I'm not entirely sure what you mean by *the* state space. is *a* state space associated specifically with the *utility function*. It has nothing to do with the state space of the environment. The reward function in the OP is , not . I slightly abused notation by defining in the parent comment. Let's say it's and is defined by using to translate the history to the (last) state and then applying .

One more question, this one about the priors: what are they a prior over exactly? ...I ask because the term will be positive infinity if is zero for any value where is non-zero.

The prior is just an environment i.e. a partial mapping defined on every history to which it doesn't itself assign probability . The expression means that we consider all possible ways to choose a Polish space , probability distributions and a mapping s.t. and (where the expected value is defined using the Bayes law and *not* pointwise, see also the definition of "instrumental states" here), and take the minimum over all of them of .

Good idea!

Fix some alphabet . Here's how you make an automaton that checks that the input sequence (an element of ) is a subsequence of some infinite periodic sequence with period . For every in , let be an automaton that checks whether the symbols in the input sequences at places s.t. are all equal (its number of states is ). We can modify it to make a transducer that produces its unmodified input sequence if the test passes and if the test fails. It also produces when the input is . We then chain and get the desired automaton. Alternatively, we can connect the in parallel and then add an automaton with boolean inputs that acts as an AND gate. is a valid multi-input automaton in our language because AND is associative and commutative (so we indeed get a functor on the product category).

Notice that the description size of this automaton in our language is polynomial in . On the other hand, a tabular description would be exponential in (the full automaton has exponentially many states). Moreover, I think that any regular expression for this language is also exponentially large.

We only talked about describing deterministic (or probabilistic, or monadic) automata. What about nondeterministic? Here is how you can implement a nondeterministic automaton in the same language, without incurring the exponential penalty of determinization, assuming non-free categories are allowed.

Let be some category that contains an object and a morphism s.t. and . For example it can be the closed cartesian category freely generated by this datum (which I *think* is well-defined). Then, we can simulate a non-deterministic automaton on category by a deterministic transducer from to :

- The state set is always the one element set (or, it can be two elements: "accept" and "reject").
- For every state of , we have a variable of signature . This variable is intended to hold when the state is achievable with the current input and otherwise.
- We use the fact that composition of endomorophisms of behaves as an "OR" operator to implement the transition rules of .

However, this trick doesn't give us nondeterministic transducers. A completely different way to get nondeterminism, which works for transducers as well, is using infra-Bayesian Knightian uncertainty to represent it. We can do via the memo monad approach, but then we get the constraint that nondeterministic transitions happen identically in e.g. identical subgraphs. This doesn't matter for ordinary automata (that process words) but it matters for tree/graph automata. If we don't want this constraint, we can probably do it in a framework that uses "infra-Markov" categories (which I don't know how to define atm, but it seems likely to be possible).

Together with Example 1, this implies that (this version of) our language is strictly more powerful than regular expressions.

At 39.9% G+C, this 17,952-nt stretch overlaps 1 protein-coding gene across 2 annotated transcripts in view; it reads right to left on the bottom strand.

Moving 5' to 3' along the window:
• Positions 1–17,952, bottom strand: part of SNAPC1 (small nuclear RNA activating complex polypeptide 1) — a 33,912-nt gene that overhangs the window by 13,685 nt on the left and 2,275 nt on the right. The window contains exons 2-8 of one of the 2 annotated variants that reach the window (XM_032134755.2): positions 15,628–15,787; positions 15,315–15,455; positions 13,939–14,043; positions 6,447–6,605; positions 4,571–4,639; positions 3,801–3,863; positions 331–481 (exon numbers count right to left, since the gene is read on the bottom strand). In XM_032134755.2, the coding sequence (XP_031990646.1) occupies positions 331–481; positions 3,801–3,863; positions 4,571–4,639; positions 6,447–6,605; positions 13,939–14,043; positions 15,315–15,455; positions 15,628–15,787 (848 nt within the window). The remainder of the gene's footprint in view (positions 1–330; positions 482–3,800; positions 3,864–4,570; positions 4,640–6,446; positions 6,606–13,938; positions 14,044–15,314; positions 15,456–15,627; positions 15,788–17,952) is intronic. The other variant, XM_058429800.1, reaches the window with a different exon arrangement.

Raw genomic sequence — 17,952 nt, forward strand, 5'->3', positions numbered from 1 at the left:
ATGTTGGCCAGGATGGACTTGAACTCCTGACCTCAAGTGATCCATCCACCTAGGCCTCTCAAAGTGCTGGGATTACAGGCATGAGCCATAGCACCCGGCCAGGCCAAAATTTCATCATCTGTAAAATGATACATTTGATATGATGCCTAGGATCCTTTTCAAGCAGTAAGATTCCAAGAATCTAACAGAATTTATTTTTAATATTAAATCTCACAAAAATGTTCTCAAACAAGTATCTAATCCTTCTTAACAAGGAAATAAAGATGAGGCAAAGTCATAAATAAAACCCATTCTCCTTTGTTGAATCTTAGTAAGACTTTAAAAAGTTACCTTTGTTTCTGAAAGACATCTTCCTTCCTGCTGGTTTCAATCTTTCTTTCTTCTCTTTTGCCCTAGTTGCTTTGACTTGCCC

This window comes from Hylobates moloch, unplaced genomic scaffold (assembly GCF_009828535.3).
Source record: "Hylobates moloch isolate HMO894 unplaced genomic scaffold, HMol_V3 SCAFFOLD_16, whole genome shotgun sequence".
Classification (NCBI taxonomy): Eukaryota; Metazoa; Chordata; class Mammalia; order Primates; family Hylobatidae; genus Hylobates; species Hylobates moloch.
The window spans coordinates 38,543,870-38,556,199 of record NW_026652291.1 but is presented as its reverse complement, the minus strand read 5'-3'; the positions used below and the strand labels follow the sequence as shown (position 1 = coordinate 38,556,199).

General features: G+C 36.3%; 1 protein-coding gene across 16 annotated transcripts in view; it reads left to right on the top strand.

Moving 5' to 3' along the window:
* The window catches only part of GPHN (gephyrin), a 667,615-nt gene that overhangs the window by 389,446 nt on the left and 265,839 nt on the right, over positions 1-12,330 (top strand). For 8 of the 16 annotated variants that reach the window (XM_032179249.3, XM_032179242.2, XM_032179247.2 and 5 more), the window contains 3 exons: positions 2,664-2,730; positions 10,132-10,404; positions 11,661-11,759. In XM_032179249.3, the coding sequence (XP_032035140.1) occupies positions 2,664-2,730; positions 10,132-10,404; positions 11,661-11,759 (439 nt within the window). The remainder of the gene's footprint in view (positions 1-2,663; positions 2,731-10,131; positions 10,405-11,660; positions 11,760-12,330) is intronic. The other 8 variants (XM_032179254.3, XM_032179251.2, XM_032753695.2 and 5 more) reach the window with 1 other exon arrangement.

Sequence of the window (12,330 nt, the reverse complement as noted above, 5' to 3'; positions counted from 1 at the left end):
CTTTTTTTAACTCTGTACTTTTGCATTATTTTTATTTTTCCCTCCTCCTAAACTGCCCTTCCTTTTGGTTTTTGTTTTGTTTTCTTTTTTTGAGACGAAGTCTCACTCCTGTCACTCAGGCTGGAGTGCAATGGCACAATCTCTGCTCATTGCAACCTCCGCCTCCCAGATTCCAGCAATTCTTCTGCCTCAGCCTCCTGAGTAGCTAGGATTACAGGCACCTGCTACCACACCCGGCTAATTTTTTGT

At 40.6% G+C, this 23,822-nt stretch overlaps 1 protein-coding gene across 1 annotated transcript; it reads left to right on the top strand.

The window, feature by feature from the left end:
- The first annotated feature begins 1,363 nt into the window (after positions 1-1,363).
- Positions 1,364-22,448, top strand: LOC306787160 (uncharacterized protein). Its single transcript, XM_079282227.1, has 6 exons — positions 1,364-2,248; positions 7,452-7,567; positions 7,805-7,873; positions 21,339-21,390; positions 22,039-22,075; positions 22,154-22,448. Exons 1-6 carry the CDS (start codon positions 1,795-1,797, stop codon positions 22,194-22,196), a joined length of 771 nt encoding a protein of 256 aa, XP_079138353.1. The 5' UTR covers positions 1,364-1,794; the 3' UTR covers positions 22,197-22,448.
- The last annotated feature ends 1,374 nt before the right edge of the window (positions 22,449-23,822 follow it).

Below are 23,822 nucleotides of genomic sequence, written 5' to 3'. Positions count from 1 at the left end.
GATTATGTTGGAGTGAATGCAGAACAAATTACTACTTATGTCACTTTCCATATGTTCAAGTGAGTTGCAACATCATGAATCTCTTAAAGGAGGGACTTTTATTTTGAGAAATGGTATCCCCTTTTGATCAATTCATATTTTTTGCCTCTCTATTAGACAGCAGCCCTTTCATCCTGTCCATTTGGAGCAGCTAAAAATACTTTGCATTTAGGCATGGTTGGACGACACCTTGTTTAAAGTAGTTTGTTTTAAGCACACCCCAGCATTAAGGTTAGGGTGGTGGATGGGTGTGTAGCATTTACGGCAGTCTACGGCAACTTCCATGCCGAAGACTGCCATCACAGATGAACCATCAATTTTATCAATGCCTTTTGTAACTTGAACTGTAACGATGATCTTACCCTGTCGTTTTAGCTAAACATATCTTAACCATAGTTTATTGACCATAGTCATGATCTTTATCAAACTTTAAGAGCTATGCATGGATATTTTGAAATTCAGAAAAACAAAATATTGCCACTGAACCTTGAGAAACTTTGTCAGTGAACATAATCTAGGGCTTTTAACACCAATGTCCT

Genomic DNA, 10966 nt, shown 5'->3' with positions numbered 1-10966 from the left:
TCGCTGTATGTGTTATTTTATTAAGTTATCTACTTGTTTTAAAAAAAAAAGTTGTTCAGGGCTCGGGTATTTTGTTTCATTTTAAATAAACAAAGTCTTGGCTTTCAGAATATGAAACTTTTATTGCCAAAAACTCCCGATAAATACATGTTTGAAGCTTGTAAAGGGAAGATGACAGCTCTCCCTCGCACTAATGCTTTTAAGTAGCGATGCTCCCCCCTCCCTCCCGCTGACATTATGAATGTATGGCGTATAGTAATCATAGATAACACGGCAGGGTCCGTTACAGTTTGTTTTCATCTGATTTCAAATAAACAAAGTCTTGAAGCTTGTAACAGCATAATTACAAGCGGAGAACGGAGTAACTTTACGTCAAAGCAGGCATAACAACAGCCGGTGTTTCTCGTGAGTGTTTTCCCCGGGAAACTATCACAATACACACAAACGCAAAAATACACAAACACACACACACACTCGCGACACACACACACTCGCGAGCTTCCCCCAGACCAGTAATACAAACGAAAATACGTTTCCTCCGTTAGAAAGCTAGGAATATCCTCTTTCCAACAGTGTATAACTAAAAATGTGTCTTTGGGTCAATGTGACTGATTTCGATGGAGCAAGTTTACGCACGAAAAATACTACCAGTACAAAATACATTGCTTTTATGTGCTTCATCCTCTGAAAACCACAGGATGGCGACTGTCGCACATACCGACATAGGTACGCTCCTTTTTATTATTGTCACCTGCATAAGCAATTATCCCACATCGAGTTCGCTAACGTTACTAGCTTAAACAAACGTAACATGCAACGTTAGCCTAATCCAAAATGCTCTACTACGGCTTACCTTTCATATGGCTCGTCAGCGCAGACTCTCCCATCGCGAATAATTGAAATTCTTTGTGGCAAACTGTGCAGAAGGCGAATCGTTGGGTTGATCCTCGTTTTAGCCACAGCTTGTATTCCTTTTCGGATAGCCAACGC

Suppose we want to take two input sequences (elements of ) and check them for equality. This is actually impossible without the meta-vertex, because of the commutativity properties of category products. With the meta-vertex (the result is not an automaton anymore, we can call it a "string machine"), here is how we can do it. Denote the input sequences and . We apply a transducer to that transforms it into a string diagram. Each symbol in is replaced by a transducer that checks whether the first symbol of *its* input is and outputs the same sequence with the first symbol removed. These transducers are chained together. In the end of the chain we add a final transducer that checks whether its input is empty. Finally, we use the meta-vertex to feed into this chain of transducers.

Notice that this requires only one level of meta: the string diagram we generate doesn't contain any meta-vertices.

More generally, we can simulate any multi-tape automaton using a succinct string machine with one level of meta: First, there is a transducer that takes the tapes as separate inputs and simulates a single step of the multi-tape automaton. Here, moving the tape head forward corresponds to outputting a sequence with the first symbol omitted. Second, there is a transducer that takes the inputs and produces a string diagram that consists of copies of chained together (this transducer just adds another to the chain per every input symbol). Finally, the desired string machine runs and then uses a meta-vertex to apply the diagram produces to the input.

A string machine with unbounded meta can simulate a 1D cellular automaton, and hence any Turing machine: First, there is a transducer which simulates a single step of the automaton (this is a classical transducer, not even the stronger version we allow). Second, we already know there is an automaton that tests for equality. Third, fix some automaton whose job is to read the desired output off the final state of the cellular automaton. We modify to make a transducer , which (i) when the inputs are equal, produces a string diagram that consists only of (ii) when the inputs are different, produces this string machine. This string macine applies to the input , then applies to and , then uses the meta-vertex to apply to ...

Except that I cheated here because the description of references a string machine that contains . However, with *closed* machines such quining can be implemented: instead of producing a string diagram, the transducer produces an morphism that converts transducers to string diagrams, and then we feed the same transducer composed in the same way with itself into this morphism.

Jobst Heitzig asked me whether infra-Bayesianism has something to say about the absent-minded driver (AMD) problem. Good question! Here is what I wrote in response: